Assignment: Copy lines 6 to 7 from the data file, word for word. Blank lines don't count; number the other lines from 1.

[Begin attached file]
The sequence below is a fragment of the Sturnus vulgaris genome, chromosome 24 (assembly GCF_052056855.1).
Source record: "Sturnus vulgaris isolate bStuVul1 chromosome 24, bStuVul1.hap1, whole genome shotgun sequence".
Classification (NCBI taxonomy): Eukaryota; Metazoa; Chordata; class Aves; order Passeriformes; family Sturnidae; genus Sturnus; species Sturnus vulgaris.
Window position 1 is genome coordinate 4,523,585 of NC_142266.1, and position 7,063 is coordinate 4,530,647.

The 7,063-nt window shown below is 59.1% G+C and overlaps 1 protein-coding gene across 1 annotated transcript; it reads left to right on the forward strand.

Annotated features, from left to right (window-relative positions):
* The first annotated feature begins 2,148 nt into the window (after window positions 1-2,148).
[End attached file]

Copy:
Annotated features, from left to right (window-relative positions):
* The first annotated feature begins 2,148 nt into the window (after window positions 1-2,148).